I have been off the writing grid since early January. I have popped in from time to time to check comments and reply, but my heart hasn't been into writing. I have been feeling pretty low and not really sure what to write. So, here it goes:
Shortly after my last post, we decided to take Matt out of his Early Intervention charter preschool permanently. This was not a rash decision and everyone who initially questioned our decision now agrees we did the right thing. I know we did the right thing.
We should have taken him out much earlier than we did, instead we trusted those who should have had his best interests at heart. They know why we removed him and they couldn't even argue our decision. My biggest regret was not approaching administration when the situations arose. Although given their attitude and suggestions on how to handle this situation, I know nothing would have changed and I would have been a nervous wreck leaving him at that school every day.
I have been working with him at home on activities that he was doing in school and he is now doing things that even they couldn't get him to do--like propped sitting and taking steps in a gait trainer. He can sleep as late as he likes since he has been having trouble staying asleep at night,he has an Early Intervention therapists coming to our home to work with him, he has had less Salaam spasms and seizures, and is generally a much happier little man.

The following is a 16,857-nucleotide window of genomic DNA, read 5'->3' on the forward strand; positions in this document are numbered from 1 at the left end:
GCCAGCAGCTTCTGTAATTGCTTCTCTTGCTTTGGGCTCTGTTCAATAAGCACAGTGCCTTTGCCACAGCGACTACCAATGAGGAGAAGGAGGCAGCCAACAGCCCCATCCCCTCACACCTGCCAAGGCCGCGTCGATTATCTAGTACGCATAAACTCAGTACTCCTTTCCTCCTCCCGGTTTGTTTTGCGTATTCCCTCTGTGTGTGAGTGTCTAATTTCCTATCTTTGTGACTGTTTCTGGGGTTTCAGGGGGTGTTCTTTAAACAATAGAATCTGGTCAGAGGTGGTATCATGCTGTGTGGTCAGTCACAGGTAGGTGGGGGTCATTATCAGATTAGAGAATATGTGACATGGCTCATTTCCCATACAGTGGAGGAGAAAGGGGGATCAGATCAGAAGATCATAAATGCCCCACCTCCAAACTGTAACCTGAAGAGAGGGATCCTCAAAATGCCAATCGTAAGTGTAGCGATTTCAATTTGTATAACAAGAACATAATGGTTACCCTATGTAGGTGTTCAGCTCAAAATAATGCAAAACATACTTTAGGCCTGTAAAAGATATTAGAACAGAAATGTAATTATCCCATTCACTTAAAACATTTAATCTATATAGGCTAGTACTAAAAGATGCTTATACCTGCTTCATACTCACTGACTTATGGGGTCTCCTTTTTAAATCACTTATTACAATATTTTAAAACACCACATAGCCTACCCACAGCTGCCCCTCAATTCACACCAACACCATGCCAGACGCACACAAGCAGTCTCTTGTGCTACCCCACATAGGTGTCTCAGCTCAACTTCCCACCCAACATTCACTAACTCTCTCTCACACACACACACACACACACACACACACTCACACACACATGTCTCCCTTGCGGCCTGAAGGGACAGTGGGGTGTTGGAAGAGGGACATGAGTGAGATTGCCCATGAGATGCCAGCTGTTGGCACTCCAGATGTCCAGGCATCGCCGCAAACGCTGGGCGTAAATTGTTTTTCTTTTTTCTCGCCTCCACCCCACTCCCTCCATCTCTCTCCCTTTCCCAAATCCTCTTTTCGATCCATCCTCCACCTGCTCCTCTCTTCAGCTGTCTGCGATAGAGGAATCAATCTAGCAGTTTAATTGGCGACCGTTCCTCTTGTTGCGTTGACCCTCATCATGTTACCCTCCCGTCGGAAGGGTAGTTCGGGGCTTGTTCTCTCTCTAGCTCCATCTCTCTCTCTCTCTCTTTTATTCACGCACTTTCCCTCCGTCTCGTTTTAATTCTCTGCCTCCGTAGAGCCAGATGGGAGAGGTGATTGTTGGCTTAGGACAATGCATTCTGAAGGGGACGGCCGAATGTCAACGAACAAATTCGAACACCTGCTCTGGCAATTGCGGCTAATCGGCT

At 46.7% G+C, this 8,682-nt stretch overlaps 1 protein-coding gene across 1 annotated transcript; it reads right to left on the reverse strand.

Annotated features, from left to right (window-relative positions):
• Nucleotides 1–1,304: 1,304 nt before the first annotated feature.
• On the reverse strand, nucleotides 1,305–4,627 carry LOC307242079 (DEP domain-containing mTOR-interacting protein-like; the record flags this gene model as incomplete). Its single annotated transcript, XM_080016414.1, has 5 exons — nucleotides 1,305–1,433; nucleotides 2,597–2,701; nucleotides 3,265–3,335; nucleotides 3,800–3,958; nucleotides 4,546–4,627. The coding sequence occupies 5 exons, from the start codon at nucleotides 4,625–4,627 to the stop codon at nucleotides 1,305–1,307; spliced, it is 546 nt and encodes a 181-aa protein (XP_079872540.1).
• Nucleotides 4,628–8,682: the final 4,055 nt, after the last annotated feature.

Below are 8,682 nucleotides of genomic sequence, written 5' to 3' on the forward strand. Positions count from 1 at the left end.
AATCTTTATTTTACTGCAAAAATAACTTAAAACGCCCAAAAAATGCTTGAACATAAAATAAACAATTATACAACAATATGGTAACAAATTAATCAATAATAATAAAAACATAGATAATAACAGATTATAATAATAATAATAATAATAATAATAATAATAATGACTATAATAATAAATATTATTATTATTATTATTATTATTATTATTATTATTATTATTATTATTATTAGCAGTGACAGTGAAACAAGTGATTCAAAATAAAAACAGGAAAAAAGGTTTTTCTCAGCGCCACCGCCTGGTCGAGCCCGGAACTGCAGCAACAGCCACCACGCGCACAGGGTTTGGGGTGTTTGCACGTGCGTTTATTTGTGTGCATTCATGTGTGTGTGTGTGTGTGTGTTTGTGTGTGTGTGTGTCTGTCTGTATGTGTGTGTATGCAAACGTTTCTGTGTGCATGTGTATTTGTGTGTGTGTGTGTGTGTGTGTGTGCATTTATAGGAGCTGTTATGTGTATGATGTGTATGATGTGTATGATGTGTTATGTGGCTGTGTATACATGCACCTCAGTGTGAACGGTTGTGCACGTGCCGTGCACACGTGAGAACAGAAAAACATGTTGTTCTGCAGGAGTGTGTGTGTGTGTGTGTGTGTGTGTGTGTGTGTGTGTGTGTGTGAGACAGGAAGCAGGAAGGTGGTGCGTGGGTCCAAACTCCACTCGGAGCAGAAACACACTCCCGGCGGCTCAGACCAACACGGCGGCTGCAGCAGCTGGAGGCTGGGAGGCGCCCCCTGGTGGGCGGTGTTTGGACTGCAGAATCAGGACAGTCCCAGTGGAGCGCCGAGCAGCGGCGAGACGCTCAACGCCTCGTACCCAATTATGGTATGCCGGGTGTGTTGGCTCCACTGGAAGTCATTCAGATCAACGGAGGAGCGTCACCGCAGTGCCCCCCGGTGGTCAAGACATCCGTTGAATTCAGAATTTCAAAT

Just when things are finally settling down and I have gotten him into a routine, it is now time for us to make the transition from an IFSP to an IEP and for him to start attending preschool at a one of our local public schools. And I'm a nervous wreck.
I don't trust anyone with Matt now. I don't know how I am going to leave him with anyone-- he can't tell me if someone is mean to him, if someone hurts him, or if someone neglects him. I was involved with the other school. I showed up at unexpected times to check in on him and to pick him up for doctor's appointments. If he can be treated poorly when I was doing all of that, it can happen anywhere.
Thanks to our pitiful health insurance, the only way he can receive speech therapy and any help with communication technology training is through the public school system. If money and insurance weren't a factor, I would rather have him home with me, but it's out of my hands at this point in time.
If any of you have non-verbal children, have you had any situations arise in school where your child wasn't treated properly? How did you trust others to care for your non-verbal child?